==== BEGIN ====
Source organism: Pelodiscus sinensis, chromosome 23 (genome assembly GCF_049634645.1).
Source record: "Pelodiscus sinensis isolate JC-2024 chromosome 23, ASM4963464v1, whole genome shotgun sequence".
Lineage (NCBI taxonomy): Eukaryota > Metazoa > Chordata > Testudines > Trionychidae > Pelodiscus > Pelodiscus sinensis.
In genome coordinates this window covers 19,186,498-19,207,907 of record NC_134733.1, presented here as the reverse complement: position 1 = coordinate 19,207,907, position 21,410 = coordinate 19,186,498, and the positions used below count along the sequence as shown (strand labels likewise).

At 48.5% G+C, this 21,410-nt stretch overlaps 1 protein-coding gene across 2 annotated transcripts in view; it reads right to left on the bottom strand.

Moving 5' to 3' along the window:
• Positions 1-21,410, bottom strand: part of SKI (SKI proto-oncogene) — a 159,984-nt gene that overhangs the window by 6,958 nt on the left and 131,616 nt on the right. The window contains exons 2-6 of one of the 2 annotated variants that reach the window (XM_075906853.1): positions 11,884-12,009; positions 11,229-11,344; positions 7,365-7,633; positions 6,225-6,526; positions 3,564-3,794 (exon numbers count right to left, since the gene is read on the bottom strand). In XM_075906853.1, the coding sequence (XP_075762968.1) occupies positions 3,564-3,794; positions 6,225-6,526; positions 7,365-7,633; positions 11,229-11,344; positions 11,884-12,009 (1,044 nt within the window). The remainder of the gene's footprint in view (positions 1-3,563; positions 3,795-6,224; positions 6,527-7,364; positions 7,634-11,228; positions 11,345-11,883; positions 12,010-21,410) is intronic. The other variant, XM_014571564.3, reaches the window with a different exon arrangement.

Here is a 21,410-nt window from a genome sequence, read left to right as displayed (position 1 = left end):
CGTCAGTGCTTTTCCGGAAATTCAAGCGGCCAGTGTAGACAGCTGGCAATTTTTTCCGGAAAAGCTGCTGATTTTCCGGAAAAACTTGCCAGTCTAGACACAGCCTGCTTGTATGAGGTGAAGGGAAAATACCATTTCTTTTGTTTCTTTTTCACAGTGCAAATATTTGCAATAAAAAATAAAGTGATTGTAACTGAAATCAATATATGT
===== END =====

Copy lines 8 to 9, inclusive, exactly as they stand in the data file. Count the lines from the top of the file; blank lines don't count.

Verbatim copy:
Here is a 21,410-nt window from a genome sequence, read left to right as displayed (position 1 = left end):
CGTCAGTGCTTTTCCGGAAATTCAAGCGGCCAGTGTAGACAGCTGGCAATTTTTTCCGGAAAAGCTGCTGATTTTCCGGAAAAACTTGCCAGTCTAGACACAGCCTGCTTGTATGAGGTGAAGGGAAAATACCATTTCTTTTGTTTCTTTTTCACAGTGCAAATATTTGCAATAAAAAATAAAGTGATTGTAACTGAAATCAATATATGT